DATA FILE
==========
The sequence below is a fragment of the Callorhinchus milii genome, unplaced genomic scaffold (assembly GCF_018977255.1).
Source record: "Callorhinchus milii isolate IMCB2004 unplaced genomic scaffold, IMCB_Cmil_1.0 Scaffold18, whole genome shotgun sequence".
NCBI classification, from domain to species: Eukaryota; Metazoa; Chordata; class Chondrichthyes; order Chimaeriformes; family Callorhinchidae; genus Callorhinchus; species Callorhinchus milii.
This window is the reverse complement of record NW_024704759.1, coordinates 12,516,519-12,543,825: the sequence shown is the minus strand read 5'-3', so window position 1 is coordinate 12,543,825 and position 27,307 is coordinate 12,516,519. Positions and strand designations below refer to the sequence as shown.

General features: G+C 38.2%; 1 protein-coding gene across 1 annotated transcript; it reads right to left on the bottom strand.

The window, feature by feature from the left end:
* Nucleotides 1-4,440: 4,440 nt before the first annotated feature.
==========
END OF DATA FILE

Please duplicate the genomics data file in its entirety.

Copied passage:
The sequence below is a fragment of the Callorhinchus milii genome, unplaced genomic scaffold (assembly GCF_018977255.1).
Source record: "Callorhinchus milii isolate IMCB2004 unplaced genomic scaffold, IMCB_Cmil_1.0 Scaffold18, whole genome shotgun sequence".
NCBI classification, from domain to species: Eukaryota; Metazoa; Chordata; class Chondrichthyes; order Chimaeriformes; family Callorhinchidae; genus Callorhinchus; species Callorhinchus milii.
This window is the reverse complement of record NW_024704759.1, coordinates 12,516,519-12,543,825: the sequence shown is the minus strand read 5'-3', so window position 1 is coordinate 12,543,825 and position 27,307 is coordinate 12,516,519. Positions and strand designations below refer to the sequence as shown.

General features: G+C 38.2%; 1 protein-coding gene across 1 annotated transcript; it reads right to left on the bottom strand.

The window, feature by feature from the left end:
* Nucleotides 1-4,440: 4,440 nt before the first annotated feature.